Sauteed garden onion and pea pods accented with thyme. Eat like a peasant. Thanks for reading.

More Ass Than A Toilet Seat……..the garden.


I have been eating chives for weeks here in New England. Soon, these chives will flower and I will eat them too. You can see where they will burst open, those little brown pointy things at the top. These yield tasty chive blossoms. Chives are low maintenance and come back every year………..no matter what!


Desiring a kitchen garden is one thing, putting it together is another. I have a small space and my goal is to have something growing in all seasons, even in the tough New England winter. I planted this garlic back in late November. They look good so far but I won’t see a garlic scape until June. These lived under a weight of snow for months.


Now this is what I am talking about…….90% of what I grow in my little space are heirloom seeds and plants. This is the original radicchio. Obviously, it is going to taste different from what you would experience in it’s original turf, but it is grown in my back yard with the best intentions and spirit. And it looks very pretty too. The best thing is that it is a perennial. I love low maintenance.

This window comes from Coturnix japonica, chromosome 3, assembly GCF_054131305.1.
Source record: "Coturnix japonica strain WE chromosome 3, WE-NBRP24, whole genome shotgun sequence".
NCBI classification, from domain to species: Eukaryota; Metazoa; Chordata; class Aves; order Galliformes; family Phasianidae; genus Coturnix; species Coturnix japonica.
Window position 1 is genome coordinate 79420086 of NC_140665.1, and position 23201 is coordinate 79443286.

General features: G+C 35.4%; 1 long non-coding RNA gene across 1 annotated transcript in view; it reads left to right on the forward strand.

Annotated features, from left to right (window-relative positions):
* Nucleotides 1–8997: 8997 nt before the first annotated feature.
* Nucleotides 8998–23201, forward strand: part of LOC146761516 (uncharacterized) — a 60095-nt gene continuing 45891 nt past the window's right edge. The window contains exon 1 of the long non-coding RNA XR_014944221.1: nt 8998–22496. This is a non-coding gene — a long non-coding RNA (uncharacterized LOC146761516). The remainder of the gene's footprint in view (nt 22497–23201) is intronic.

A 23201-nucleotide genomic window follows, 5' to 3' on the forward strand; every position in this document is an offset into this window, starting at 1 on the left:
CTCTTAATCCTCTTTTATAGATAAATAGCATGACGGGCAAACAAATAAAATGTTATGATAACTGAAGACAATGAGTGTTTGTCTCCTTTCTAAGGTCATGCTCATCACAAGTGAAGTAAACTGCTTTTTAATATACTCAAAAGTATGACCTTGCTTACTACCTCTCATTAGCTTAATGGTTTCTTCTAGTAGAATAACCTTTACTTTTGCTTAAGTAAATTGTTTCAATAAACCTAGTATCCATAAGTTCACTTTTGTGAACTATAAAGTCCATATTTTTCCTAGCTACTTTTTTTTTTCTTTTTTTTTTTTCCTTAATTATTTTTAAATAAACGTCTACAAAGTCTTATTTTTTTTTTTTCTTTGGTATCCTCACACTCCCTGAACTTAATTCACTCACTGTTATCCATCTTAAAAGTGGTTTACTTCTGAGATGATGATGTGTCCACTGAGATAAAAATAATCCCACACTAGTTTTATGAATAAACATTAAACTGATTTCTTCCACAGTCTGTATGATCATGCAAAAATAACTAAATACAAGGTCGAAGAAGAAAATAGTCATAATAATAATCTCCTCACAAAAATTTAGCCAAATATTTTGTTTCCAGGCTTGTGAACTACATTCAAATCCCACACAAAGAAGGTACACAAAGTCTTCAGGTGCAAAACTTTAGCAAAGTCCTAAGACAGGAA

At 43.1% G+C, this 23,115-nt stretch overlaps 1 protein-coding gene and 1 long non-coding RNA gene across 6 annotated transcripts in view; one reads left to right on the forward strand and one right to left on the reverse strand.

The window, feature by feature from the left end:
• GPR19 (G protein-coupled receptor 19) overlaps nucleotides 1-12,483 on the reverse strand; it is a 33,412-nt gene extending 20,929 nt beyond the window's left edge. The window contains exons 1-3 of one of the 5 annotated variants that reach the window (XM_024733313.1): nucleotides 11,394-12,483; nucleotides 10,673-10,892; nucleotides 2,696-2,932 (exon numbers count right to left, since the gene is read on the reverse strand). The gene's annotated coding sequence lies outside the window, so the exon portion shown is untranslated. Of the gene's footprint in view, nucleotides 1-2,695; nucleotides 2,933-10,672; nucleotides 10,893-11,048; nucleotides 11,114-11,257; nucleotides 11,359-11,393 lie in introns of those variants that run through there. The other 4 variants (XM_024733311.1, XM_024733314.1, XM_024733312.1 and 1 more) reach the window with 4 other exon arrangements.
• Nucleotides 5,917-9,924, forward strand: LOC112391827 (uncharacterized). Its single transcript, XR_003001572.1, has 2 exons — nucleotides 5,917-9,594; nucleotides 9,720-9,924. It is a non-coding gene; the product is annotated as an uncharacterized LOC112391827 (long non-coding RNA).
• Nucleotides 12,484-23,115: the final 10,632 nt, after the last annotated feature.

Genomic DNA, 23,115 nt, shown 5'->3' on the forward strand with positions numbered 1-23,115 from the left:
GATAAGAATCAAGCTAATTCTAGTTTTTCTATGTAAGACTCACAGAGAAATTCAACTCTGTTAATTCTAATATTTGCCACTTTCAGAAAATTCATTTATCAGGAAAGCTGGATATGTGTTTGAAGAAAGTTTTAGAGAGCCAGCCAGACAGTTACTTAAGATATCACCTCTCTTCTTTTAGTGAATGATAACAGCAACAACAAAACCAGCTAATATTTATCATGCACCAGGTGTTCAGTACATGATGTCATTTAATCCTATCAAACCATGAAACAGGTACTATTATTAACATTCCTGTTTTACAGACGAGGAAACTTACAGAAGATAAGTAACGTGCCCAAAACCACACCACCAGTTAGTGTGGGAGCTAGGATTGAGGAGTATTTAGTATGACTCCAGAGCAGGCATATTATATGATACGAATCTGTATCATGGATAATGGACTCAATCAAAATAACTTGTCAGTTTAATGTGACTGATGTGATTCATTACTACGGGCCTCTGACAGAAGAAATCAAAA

The low maintenance gardening theme continues with mustard which re-seeds itself somehow every year. I don’t plan for it but it all becomes part of my garden foraged salad mix in the spring. I have lots of free wild edible plants in my back yard from dandelion to chickweed to purslane.


What spring garden is not complete without radishes. In amongst them are re-seeded wild mountain fennel from Sicily.


This is an Italian variety of lettuce called “Regina di Maggio” or Queen of May. I’m thinking good luck, see you in June. It has been a cold spring here, a dry spring here but usually around this time I expect to see bigger baby lettuces. Cue to me….more weeding and thinning of plants. I have some Romaine lettuce someplace else but not today. These need to be thinned out.


Blueberry blossoms………the race is on between me and the local squirrel population.


Rhubarb…….another perennial and low maintenance too. This is heirloom rhubarb too. Good stuff!


I have struggled with peas this year or peas have given me a hard time. Either way there is a 3 week difference between the good looking one with pea tendrils and the line of peas emerging behind it. Give peas a chance. They are one of the first things I plant in the spring. This heirloom pea is called “Telefono” and Italian in origin.


Strawberries…….more perennials and more low maintenance. These are Alpine strawberries. The squirrels can eat these but not the blueberries.


Black raspberries………old growth and new growth.


Parsley……my favorite kitchen herb. These are transplants but I know I threw down some parsley seed somewhere……a whole bag scattered…………ferns in the background………..no fiddleheads.


Preserved lemon. No, I did not grow the lemon but it is a handy kitchen pantry item. But I did make these from scratch.